Federal government undermines COVID-19 vaccine development

Canada’s amended Patent Act weakens protections for intellectual property in the life sciences just when rights are vital for mobilizing a rapid response

Federal government undermines COVID-19 vaccine developmentFirst, the good news: Symvivo Corp., a Canadian company, has a SARS-CoV-2 vaccine candidate in phase one trials. The bad news is that the federal government is dismantling the incentives to find a vaccine. In the battle against the global pandemic, public- and private-sector actors both have essential roles to play. Governments are collecting data,…

USMCA will stunt potentially lifesaving innovation

The new trade agreement represents progress for international trade, but crucially, it weakens protections for the biopharma industry

USMCA will stunt potentially lifesaving innovationIn December, the United States, Mexico and Canada signed a new trade agreement (USMCA) in Mexico City. The agreement represents progress for international trade, but crucially, it weakens protections for the biopharma industry, as the final version of the deal removed provisions that would have extended the exclusivity (essentially, the period of time when brand-name…

Trudeau pharmacare could limit drug access, hurt patients 

Canada must cautiously approach any policy change that puts patients, innovation and innovative industries at risk

Trudeau pharmacare could limit drug access, hurt patients Justin Trudeau has promised, if re-elected, to introduce a national pharmacare program. But some cautionary notes must be sounded. The recent announcement was light on details but Trudeau cited his government’s advisory council on national pharmacare. In June, the council released its final report recommending Ottawa provide universal coverage for pharmaceuticals through a national formulary…

Canada can learn from Swiss and Dutch drug coverage

Both countries partner with the private sector and expect patients to share the cost of treatment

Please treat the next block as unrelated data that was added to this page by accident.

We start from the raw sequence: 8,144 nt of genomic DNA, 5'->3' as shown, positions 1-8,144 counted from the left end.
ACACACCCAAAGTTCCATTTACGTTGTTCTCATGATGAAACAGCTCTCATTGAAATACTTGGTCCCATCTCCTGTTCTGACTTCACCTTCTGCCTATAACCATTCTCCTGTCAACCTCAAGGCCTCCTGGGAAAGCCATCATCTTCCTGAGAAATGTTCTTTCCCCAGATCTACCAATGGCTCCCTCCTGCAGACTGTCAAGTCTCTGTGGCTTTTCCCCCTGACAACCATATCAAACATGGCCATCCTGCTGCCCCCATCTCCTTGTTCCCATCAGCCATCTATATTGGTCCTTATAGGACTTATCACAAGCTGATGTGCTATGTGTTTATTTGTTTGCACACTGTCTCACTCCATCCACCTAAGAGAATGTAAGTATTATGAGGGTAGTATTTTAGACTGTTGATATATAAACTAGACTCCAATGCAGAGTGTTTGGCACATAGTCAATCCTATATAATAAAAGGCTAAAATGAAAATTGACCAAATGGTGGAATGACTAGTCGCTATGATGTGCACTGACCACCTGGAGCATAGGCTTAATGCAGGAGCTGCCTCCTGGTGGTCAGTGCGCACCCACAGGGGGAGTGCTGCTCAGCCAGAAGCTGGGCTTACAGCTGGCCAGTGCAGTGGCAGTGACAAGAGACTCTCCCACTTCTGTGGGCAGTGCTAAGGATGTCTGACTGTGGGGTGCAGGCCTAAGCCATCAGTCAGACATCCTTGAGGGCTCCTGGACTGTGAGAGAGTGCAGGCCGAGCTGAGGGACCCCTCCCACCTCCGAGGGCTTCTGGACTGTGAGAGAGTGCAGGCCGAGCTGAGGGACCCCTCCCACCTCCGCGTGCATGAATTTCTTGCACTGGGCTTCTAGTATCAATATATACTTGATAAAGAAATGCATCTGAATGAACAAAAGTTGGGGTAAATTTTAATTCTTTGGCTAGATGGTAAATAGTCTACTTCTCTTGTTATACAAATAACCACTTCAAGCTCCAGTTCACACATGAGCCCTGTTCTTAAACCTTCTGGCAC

Canada can learn from Swiss and Dutch drug coverageBy Bacchus Barua and Kristina Acri The Fraser Institute The Liberal federal government seems poised to propose a national pharmacare plan in time for the Oct. 21 federal election. Many proponents note that Canada is the only industrialized country featuring a universal health-care system that doesn’t provide universal coverage for prescription drugs. However, those same…

National pharmacare can hurt patients more than it helps

Will likely result in reduced access to new drugs, and delay research and development

National pharmacare can hurt patients more than it helpsThe federal government’s pharmacare advisory council released a report last week outlining the “foundational” elements of a national plan. And Tuesday’s federal budget may include more details. Unfortunately, there’s a lot of misinformation and misunderstanding regarding core aspects of the pharmacare debate. Given that proponents in Canada often cite government-funded pharmacare programs in the United…

Increase in counterfeit drugs a danger to Canadians

As the trade in counterfeit drugs grows, so do the risks to Canadian patients and the costs to legitimate manufacturers

Increase in counterfeit drugs a danger to CanadiansThe threat of counterfeit pharmaceutical drugs is on the rise in Canada. From April 2016 to March 2017, Health Canada seized close to 5,500 packages of counterfeit drugs – mainly sexual enhancement drugs such as Viagra – on their way to patient hands. In a single week last year, Health Canada confiscated $2.5 million worth…

Inadequate intellectual property rights protections hurt patients, economy

Provide biopharmaceutical firms with patent term extensions to recover time lost due to mandatory governmental regulatory and marketing approvals

Inadequate intellectual property rights protections hurt patients, economyAs the old adage states, “You’ll be known by the company you keep.” As such, the implications for Canada’s biopharmaceutical sector are rather dismal. While an extensive body of evidence demonstrates that patents and other intellectual property protections are critical to the future of innovation and the development of new treatments and cures, Canadian legislation…

Stronger IP protection for biologic medicine could save lives

Biologic medicines are difficult and expensive to develop, and Canadia's weak intellectual property protections are making it even harder

Stronger IP protection for biologic medicine could save livesBiologic medicines save lives and improve the quality of life for millions of people. To date, almost 200 biologic medicines have been brought to market. It’s projected that by 2017 biologics could comprise seven of the top 10 global pharmaceuticals and account for up to 30 per cent of pharmaceuticals under development. That’s great news…